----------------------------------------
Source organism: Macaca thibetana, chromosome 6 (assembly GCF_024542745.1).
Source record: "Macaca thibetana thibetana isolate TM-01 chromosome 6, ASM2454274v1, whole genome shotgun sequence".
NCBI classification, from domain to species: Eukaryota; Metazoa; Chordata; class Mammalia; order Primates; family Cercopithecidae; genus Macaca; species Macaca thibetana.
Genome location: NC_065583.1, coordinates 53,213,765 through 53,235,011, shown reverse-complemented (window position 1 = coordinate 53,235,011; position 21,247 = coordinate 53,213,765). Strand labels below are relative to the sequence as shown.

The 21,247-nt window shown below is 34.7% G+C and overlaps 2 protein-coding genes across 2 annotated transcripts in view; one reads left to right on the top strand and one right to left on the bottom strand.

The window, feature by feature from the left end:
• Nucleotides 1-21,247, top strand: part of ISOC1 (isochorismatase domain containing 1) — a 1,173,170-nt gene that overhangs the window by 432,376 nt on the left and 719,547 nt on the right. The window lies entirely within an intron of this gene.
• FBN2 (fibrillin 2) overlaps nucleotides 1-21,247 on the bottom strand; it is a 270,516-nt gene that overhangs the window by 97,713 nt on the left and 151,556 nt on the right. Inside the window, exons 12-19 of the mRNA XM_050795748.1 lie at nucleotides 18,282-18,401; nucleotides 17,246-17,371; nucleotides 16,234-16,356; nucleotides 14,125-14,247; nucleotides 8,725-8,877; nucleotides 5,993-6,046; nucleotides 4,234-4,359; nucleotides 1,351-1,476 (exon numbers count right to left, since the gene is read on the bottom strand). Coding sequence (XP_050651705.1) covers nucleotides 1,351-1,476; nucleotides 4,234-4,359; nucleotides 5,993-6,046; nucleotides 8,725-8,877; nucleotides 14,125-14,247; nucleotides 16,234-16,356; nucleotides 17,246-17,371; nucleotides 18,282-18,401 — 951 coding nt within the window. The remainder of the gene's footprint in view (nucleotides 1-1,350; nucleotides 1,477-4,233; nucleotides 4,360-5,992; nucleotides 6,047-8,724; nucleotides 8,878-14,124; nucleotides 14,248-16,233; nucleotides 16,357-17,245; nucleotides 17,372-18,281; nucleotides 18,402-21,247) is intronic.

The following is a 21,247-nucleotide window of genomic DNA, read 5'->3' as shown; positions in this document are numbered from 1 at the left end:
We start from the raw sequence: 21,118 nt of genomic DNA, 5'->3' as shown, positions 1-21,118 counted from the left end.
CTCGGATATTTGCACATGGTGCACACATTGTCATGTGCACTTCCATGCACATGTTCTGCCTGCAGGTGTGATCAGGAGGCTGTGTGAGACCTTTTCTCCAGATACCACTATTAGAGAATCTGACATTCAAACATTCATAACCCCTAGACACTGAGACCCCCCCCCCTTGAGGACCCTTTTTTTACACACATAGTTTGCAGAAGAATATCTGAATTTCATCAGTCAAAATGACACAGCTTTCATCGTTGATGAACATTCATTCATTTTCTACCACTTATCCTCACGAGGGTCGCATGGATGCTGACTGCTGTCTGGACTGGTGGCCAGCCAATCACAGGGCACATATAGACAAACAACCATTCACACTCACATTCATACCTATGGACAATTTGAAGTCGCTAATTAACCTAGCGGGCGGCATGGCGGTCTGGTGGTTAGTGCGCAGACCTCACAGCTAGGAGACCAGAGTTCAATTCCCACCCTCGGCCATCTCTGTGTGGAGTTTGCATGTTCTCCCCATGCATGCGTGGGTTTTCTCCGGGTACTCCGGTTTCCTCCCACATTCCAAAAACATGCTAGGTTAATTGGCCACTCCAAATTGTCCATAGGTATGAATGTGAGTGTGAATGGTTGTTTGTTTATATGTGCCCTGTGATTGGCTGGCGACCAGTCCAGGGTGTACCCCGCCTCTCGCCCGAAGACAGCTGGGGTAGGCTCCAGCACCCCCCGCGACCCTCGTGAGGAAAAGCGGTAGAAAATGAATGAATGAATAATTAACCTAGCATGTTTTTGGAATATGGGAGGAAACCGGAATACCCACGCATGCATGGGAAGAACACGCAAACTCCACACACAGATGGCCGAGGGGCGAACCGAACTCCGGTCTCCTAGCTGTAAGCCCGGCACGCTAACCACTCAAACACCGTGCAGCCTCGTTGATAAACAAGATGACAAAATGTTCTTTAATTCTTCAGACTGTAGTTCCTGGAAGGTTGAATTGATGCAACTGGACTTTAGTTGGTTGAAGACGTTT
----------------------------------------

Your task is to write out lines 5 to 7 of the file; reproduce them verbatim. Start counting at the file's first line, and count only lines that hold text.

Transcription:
The 21,247-nt window shown below is 34.7% G+C and overlaps 2 protein-coding genes across 2 annotated transcripts in view; one reads left to right on the top strand and one right to left on the bottom strand.

The window, feature by feature from the left end:
• Nucleotides 1-21,247, top strand: part of ISOC1 (isochorismatase domain containing 1) — a 1,173,170-nt gene that overhangs the window by 432,376 nt on the left and 719,547 nt on the right. The window lies entirely within an intron of this gene.